It’s worth noting that this guy’s records are slowly and inexorably growing on me. Harry Styles, from 2017, was an explicit piece for singer-songwriter gravitas, giving the world both the massive, slow-burning torch song “Sign of the Times” and the cowbell-driven semi-sleazefest “Only Angel”. (Actually, I was listening Harry Styles and 1996s Sheryl Crow Back to back, which explains a hell of a lot.)
fine line, from 2019, is probably still my favourite: I never really took a liking to the brutal repeat of the blockbuster single “Watermelon Sugar”, but the quieter moments of this record – the softly plucked “Cherry” and the tightly wound piano Jam “Falling” – aging beautifully. Like every boy band superstar who’s gone solo, Styles has always sought to prove his mettle as a true artist, though he’s always been shrewd that boy band artistry is as genuine as any other. Harry’s house may indeed prove to have hidden depth, but on first contact they’re all glossy surfaces with not much to cling to. The catchiest jams here (see the synth-pop majesty of “Late Night Talking”) sound like Bruno Mars with less sparkle and the most coherent lyrical statements (“If I was a Bluebird / I would fly to you / You would be the spoon / Dip you in honey so I could be stick to you”) might sound better over the breakfast table, if not on it.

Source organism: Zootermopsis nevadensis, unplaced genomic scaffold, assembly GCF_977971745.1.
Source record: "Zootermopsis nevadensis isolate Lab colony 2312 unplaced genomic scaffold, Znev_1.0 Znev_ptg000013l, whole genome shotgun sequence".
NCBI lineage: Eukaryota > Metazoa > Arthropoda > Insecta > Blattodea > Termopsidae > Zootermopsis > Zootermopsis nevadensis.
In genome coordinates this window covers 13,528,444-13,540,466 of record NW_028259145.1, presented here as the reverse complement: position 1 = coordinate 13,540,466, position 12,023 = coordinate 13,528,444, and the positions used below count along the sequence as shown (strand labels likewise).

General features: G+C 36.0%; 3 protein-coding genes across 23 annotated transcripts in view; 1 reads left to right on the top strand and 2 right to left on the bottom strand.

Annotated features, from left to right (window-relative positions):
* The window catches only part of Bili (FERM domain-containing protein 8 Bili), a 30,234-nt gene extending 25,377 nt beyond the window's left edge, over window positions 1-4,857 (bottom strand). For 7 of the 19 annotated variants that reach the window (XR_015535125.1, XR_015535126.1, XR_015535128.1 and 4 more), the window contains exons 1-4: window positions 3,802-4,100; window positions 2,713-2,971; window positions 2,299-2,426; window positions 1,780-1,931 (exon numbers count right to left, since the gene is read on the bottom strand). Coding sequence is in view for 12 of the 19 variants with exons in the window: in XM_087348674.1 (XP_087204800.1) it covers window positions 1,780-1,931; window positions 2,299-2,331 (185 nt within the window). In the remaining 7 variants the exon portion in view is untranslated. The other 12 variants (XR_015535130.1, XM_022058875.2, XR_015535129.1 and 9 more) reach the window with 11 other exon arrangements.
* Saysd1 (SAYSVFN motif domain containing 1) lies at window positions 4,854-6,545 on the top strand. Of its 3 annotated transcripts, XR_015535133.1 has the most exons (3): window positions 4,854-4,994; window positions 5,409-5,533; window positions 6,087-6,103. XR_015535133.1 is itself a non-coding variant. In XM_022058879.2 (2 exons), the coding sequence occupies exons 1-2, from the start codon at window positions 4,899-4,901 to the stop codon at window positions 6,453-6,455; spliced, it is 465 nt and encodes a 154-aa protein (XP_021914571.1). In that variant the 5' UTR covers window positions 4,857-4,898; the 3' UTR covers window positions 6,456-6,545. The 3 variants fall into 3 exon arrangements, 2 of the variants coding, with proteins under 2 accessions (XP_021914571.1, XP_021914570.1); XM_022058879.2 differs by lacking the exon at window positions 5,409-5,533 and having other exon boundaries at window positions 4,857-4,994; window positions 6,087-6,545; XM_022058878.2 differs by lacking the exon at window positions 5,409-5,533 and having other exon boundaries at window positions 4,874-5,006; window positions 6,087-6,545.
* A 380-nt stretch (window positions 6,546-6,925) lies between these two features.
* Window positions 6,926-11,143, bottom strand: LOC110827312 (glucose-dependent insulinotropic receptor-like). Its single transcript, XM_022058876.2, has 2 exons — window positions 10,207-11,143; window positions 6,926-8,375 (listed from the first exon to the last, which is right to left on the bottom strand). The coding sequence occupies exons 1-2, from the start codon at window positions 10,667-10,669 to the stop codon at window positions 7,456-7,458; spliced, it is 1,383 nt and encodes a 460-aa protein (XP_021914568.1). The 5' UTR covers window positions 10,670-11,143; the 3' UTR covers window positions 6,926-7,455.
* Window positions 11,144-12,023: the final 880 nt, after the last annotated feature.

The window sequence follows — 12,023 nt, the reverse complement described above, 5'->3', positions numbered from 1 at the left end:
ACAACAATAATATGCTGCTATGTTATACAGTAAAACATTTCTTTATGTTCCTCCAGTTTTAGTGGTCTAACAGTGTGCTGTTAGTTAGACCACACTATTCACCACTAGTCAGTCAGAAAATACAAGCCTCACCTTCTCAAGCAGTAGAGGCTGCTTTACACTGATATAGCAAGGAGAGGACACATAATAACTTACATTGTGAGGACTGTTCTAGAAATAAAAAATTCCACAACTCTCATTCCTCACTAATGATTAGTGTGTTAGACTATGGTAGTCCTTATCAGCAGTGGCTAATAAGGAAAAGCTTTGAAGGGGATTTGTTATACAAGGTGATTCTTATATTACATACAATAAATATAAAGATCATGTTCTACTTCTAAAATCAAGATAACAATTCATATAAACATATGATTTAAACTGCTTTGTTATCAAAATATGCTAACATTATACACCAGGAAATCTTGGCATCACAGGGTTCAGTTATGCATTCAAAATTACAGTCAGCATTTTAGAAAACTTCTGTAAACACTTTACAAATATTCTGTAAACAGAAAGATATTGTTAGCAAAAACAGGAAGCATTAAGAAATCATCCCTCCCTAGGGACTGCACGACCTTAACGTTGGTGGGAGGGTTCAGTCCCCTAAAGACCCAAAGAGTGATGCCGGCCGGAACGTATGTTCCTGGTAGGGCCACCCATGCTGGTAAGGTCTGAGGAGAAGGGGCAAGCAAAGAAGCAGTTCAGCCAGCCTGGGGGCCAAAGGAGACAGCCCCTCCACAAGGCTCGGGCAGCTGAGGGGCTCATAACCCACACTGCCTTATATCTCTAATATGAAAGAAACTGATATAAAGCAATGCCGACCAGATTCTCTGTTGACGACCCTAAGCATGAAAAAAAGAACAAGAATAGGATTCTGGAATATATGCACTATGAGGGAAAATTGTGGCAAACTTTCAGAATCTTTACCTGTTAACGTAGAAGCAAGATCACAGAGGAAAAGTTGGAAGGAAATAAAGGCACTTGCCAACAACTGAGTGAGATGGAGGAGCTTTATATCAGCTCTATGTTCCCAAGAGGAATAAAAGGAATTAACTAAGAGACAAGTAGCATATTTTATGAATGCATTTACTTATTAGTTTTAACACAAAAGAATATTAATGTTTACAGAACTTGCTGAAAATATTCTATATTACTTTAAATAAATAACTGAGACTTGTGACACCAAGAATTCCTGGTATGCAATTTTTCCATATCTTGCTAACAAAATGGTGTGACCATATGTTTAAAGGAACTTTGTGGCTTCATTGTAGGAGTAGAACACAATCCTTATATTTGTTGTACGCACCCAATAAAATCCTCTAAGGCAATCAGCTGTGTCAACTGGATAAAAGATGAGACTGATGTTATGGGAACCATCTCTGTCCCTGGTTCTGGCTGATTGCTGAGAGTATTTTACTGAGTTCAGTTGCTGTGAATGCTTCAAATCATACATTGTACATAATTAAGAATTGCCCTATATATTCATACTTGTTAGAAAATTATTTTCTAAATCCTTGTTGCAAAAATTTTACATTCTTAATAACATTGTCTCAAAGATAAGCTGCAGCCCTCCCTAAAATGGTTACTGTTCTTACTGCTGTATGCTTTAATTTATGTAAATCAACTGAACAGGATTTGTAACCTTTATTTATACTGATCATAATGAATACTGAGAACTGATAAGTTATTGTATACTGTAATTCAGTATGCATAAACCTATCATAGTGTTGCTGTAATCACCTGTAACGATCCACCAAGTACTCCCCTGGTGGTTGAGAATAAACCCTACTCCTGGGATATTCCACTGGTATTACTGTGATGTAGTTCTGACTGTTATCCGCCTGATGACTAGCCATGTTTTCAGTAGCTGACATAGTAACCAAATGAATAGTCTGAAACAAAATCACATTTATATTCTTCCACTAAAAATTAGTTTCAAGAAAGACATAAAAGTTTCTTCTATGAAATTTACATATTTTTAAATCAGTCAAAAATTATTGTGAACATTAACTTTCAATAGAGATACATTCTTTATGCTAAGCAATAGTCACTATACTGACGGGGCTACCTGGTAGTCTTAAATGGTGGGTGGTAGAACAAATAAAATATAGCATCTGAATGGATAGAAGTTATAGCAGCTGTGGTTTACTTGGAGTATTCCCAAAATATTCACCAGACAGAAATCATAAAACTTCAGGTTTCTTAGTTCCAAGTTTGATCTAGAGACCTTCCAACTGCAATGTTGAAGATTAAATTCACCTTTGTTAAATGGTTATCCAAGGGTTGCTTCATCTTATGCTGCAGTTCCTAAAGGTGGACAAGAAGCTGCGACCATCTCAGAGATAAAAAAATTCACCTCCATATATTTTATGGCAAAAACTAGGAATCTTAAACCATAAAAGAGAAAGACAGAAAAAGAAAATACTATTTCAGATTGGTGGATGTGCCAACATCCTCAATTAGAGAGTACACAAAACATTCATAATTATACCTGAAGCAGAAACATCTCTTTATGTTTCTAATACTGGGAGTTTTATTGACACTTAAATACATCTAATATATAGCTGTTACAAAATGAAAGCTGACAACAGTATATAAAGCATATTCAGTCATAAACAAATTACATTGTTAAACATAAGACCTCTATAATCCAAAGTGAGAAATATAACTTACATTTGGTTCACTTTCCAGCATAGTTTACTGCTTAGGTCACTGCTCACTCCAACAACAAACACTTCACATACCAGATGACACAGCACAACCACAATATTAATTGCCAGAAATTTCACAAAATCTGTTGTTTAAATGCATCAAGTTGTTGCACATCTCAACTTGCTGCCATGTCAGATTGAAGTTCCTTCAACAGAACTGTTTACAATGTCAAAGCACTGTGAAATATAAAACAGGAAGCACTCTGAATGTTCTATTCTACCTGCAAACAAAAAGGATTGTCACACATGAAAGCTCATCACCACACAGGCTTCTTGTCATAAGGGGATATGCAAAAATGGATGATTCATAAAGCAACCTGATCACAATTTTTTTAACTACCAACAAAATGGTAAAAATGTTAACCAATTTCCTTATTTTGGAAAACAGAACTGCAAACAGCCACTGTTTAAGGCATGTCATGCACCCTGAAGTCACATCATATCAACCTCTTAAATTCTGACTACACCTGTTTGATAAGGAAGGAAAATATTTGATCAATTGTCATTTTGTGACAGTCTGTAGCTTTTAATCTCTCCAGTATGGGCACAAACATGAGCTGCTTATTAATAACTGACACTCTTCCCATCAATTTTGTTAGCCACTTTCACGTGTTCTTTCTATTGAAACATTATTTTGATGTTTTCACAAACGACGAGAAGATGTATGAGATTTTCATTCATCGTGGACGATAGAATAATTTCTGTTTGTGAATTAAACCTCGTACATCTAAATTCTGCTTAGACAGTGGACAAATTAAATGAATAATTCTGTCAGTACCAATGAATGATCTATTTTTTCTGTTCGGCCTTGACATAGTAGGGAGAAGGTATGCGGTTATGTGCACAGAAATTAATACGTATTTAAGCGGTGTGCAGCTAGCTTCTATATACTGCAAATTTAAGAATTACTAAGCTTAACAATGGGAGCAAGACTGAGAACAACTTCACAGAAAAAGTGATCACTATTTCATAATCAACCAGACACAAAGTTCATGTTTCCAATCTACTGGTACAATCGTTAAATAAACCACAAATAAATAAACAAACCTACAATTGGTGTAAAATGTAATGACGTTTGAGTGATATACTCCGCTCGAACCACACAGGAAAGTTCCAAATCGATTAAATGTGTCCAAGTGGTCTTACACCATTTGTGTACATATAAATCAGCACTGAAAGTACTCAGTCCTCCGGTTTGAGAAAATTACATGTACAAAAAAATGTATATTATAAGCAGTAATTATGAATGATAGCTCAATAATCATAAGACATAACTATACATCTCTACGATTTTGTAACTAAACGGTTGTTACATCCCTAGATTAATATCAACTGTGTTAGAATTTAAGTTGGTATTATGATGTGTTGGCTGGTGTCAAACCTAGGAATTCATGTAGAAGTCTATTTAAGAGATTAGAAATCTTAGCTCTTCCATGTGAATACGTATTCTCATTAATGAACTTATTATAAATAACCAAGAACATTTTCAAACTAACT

However, I can only say which songs will grow on me. The delicate “Little Freak” mixes more fingerpicked guitar and lush keyboards into a devious innuendo effect, and Harry’s beguiling habit of offering rich lyrical detail out of context adds to the mystique: “Did you dress up for Halloween? / I spilled beer on your friend, I’m not sorry / A golf swing and a trampoline / Maybe we’ll do that again.” And “Matilda” quietens down even more to hit even harder, with a smooth acoustic guitar riff playing soft grand piano chords make room. Harry’s cracked falsetto goes into overdrive as he tastefully sketches a vague but moving portrait of trauma and recovery: “I know they won’t hurt you anymore / As long as you can let them go.”
Harry Styles has a way of making you want to cheer for him and whoever he’s cheering for. His empathy is an underappreciated element of his star power, and if he risks coming across as a little cheesy at times, so be it. (“Boyfriends / They think you’re so easy / They take you for saved / They not know that that are just misunderstandings”, the song “Boyfriends” begins.) The voluptuous and slightly horny domesticity of Harry’s house isn’t exactly electrifying, but it’s quite unusual for an up-and-coming blockbuster pop album. A sleepy little tune called “Grapejuice,” which is about, uh, wine, makes you roll your eyes. “There’s never been anyone who was my perfect match / But I got over it and said, ‘Give me something old and red’ / I’ll pay more for it than I did then,” he says, referring to the price of the bottle more than the severity of the hangover. But if you’re not expecting total frenzy from this album, it will still heat you up nicely.